March 2023: It’s B-Corp Month and a timely reminder that there are a great many businesses like ours delivering big impact in the world. We were delighted to see the QSA logo listed with honour next to a host of other women-led B Corps as part of International Womens Day 2023.
It’s also a good time to reflect on other organisations having a huge impact, whether they’re B Corps or not. Here are things that caught our eye over the last few weeks.
Textile waste – small volumes but a huge carbon impact
Zero Waste Scotland published research assessing the carbon impacts of typical household waste in Scotland. It’s latest report (available here) estimates that although textile waste only accounted for 4% of the weight of household waste in 2020, it makes up 32% of the carbon impact of what’s in the bin!
We’d like to see a comparative assessment of the bins across the rest of the UK, the previous data from WRAP for 2017 shows textiles at 4.7% of household waste – but things may have changed since the pandemic.
Green claims in the fashion sector
We’re also eager to see the outcome of the Competition & Markets Authority’s investigation into green claims in the fashion sector. With so many brands claiming sustainable clothing, recycled content, and lower-impact fibres it’s hard for consumers to work out whether the wool’s being pulled over their eyes (or, indeed, where the wool came from.)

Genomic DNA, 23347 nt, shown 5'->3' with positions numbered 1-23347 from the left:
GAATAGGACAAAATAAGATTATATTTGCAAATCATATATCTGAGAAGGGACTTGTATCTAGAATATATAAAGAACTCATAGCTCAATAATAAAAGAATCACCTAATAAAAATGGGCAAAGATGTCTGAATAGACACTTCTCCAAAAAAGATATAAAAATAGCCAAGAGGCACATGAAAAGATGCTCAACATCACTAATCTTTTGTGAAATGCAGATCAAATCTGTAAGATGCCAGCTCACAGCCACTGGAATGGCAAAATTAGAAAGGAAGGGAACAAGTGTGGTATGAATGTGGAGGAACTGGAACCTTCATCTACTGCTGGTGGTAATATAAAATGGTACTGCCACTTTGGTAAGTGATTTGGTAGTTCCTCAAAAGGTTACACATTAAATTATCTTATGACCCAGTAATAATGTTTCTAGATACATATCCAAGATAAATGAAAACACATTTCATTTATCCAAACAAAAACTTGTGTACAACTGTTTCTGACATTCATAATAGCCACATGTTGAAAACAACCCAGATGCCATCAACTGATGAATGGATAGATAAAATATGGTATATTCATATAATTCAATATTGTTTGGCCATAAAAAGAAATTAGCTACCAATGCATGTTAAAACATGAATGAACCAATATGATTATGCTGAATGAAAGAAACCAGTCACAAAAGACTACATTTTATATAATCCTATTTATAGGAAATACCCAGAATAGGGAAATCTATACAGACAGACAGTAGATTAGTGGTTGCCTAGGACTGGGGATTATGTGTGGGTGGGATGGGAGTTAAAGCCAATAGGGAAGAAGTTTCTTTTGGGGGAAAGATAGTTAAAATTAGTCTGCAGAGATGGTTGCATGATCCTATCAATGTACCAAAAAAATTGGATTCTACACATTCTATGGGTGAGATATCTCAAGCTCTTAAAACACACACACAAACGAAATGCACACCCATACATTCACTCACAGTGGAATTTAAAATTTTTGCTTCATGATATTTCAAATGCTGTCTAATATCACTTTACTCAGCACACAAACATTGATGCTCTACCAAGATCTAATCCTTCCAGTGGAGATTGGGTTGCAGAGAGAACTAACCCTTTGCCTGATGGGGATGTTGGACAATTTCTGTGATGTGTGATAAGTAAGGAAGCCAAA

The public is already calling out brands for sustainability claims that don’t seem to align with linear fast fashion business models, and brands must step up their game on switching to circular options quickly. If your brand needs some help, drop us a line at firstname.lastname@example.org.
If you’re interested in circularity, see our other displacement work:
» One In Three Buy Used Clothes – Is Your Brand Missing Out?
» Understanding the environmental savings of buying pre-owned fashion
The fashion industry must act – the government is putting a pause on EPR
It’s also evident from recent news that the UK Government is focusing on sorting out Extended Producer Responsibility on packaging before it moves on to the textiles and fashion sector. While that might feel like a regulatory reprieve, it’s not going to help deliver the changes needed to tackle the sector’s climate impacts or meet the vision set out by the Institute of Positive Fashion in its Circular Fashion Ecosystem report.
We think that industry can play a major role in helping the Government develop EPR in a way that is fair, balanced and based on good evidence and data.